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Mathematics
OpenStudy (anonymous):

really enjoyed this question, thought i'd share it so you can enjoy it as well.

OpenStudy (anonymous):

OpenStudy (kinggeorge):

i. Since all values \(x_n\) are positive, \(1/x_n\) is positive, so \[1+\frac{1}{x_n}\]is always greater than 1. ii. \[x_1-x_2=1+\frac{1}{x_2}-x_2=1+\frac{1}{x_2}-1-\frac{1}{x_3}\]\[=\frac{1}{x_2}-\frac{1}{x_3}=\frac{x_3-x_2}{x_2x_3}=-\frac{x_2-x_3}{x_2x_3}\]

OpenStudy (anonymous):

i'm interested if you do part 3 the same way as me

OpenStudy (kinggeorge):

iii. I'm trying to do a pure algebraic manipulation proof. I'm not sure if it's working yet. Since we have that that \(x_n=1+1/x_1\) we have that \[\Large x_n=1+\frac{1}{-\frac{x_2-x_3}{x_2x_3}+x_2}\]\[\Large =1+\frac{1}{-\frac{x_2-x_3+x_2x_2x_3}{x_2x_3}}\]\[\Large =1+\frac{{-x_2x_3}}{{x_2-x_3+x_2x_2x_3}}\]

OpenStudy (anonymous):

my proof is different, i'll hold fire till you're done because yours looks interesting

OpenStudy (kinggeorge):

Mine seems to have hit a brick wall however. Give me a few more minutes to see if I can get anywhere.

OpenStudy (anonymous):

sure :D

OpenStudy (kinggeorge):

Wait a second. I may have just missed the obvious. \[x_1=-\frac{x_2-x_3+x_2x_2x_3}{x_2x_3}\]so\[\frac{1}{x_1}=\frac{{-x_2x_3}}{{x_2-x_3+x_2x_2x_3}}\]We also know that \[x_n=\frac{1+x_1}{x_1}\]So using some substitutions...

OpenStudy (anonymous):

\[|x_k-x_{k-1}|=\frac{1}{|x_{k+1}x_{k+2}|}\cdot |x_{k+1}-x_{k-2}|,k=1,2,\ldots,n-2\]\[|x_{n-1}-x_{n}|=\frac{1}{|x_{n}x_1|}\cdot |x_{n}-x_{1}|\]\[|x_{n}-x_{1}|=\frac{1}{|x_{1}x_2|}\cdot |x_{1}-x_{2}|\]Putting all this together we obtain:\[|x_1-x_2|=\frac{1}{M}\cdot |x_1-x_2|\]where M is:\[M=|x_1x_2\cdots x_n|^2\]Since each x_i is greater than 1, we have that:\[\frac{1}{M}<1\]Therefore:\[|x_1-x_2|=\frac{1}{M}|x_1-x_2|\Longrightarrow |x_1-x_2|=0\Longrightarrow x_1=x_2\]This can be done for any consecutive pair or numbers in the sequence.

OpenStudy (kinggeorge):

\[\large x_n=\left(1+\frac{x_2-x_3+x_2x_2x_3}{-x_2x_3}\right)\left(\frac{{-x_2x_3}}{{x_2-x_3+x_2x_2x_3}}\right)\]If we distribute, we get \[\large x_n=\left(\frac{{-x_2x_3}}{{x_2-x_3+x_2x_2x_3}}+1\right)\]Nevermind. This just gets you back to where I was before. Joe's way actually seems to work.

OpenStudy (anonymous):

my solution was along the same lines as joes i think: we use the result proven in part 2 \[x_1 - x_2 = \frac{x_2- x_3}{x_2 x_3}\] \[x_2 - x_3 = \frac{x_3- x_4}{x_3 x_4}\]...... \[x_n - x_1 = \frac{x_1- x_2}{x_1 x_2}\] the sum of these: \[0 = \sum_{r=1}^{n} \frac{x_r - x_{r+1}}{x_r x_{r+1}}\] so \[x_1 = x_2 = x_3 = x_4 = .... = x_n\]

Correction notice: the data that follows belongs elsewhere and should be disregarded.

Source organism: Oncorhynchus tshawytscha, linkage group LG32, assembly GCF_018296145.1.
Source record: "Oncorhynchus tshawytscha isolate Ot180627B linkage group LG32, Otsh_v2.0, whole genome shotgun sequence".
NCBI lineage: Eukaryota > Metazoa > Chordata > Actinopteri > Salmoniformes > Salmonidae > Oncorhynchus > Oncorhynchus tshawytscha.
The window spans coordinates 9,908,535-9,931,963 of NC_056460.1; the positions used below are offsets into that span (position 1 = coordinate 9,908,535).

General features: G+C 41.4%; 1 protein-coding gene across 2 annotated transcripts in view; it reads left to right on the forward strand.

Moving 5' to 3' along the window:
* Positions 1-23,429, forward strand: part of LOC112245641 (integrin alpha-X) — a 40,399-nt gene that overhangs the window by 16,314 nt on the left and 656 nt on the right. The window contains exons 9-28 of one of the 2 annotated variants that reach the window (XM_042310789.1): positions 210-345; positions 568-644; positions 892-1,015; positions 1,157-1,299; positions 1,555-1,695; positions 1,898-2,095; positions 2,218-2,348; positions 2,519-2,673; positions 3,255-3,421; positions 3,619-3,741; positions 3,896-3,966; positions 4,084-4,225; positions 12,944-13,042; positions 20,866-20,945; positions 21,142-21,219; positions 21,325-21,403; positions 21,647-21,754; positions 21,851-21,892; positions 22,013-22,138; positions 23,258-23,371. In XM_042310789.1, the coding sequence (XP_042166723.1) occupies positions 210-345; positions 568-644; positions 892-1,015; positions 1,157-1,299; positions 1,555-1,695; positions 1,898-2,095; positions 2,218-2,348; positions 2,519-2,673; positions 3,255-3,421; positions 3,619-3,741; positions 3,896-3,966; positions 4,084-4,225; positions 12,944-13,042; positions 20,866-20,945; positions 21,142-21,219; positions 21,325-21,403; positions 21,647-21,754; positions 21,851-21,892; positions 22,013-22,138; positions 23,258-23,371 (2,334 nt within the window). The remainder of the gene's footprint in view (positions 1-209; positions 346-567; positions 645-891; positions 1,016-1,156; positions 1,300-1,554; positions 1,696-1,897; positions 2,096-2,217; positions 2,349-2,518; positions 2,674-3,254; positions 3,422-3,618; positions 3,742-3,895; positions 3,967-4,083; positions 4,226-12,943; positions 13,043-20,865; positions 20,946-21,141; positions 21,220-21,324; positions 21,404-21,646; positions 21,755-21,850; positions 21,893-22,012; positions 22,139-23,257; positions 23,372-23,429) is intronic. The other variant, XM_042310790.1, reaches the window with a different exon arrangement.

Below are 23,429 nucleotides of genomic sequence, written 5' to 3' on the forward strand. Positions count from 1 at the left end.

OpenStudy (anonymous):

part ii of the question leads to the conclusion that the differences between the consecutive terms are getting smaller and smaller, a contraction. But since this sequence cycles, that wouldnt make sense.

OpenStudy (anonymous):

well now part ii just states 0 = 0

OpenStudy (anonymous):

right. nothing makes sense, unless the terms are all equal.

OpenStudy (kinggeorge):

I will still try to see if the algebraic form gets anywhere even though it's a terrible way to do it.

OpenStudy (anonymous):

in my solution of part iii i missed my penultimate step of evaluating the series. ah well i think joe covered it in his :)

OpenStudy (kinggeorge):

I can still do the last part however. Since all the terms are equal, \[x_1=1+\frac{1}{x_1}\]\[x_1^2-x_1-1=0\]Using the quadratic formula, we get that \[x_1=\frac{1+\sqrt{1-4(-1)}}{2}=\frac{1+\sqrt5}{2}=\varphi\]

OpenStudy (kinggeorge):

We throw out the negative square root because \(x_1>1\).

OpenStudy (anonymous):

yeaa

OpenStudy (anonymous):

look at the file name ^

OpenStudy (kinggeorge):

nice problem.

OpenStudy (anonymous):

there's loads, if you want more: http://www.admissionstests.cambridgeassessment.org.uk/adt/step/Test+Preparation

OpenStudy (anonymous):

they come in three difficulty levels, I , II , III there are mechanics and probability sections as well

OpenStudy (anonymous):

while you're here is there an easier way than what i'm doing here: http://openstudy.com/study#/updates/4fc13702e4b0964abc832603

OpenStudy (anonymous):

?

OpenStudy (anonymous):

not 100% sure, but that problem feels like a Lagrange Multipliers Problem. You want to max/min the function:\[f(x,y,z)=(x-2)^2+(y-0)^2+(z-4)^2\]subject to the contraint:\[g(x,y,z)=\left(\frac{x}{5}\right)^2+\left(\frac{y}{2}\right)^2+\left(\frac{z}{10}\right)^2=1\]

OpenStudy (anonymous):

that makes sense. do you know if the parametric thing i did would work?

OpenStudy (anonymous):

ah nvm, i have to go. thanks for your help

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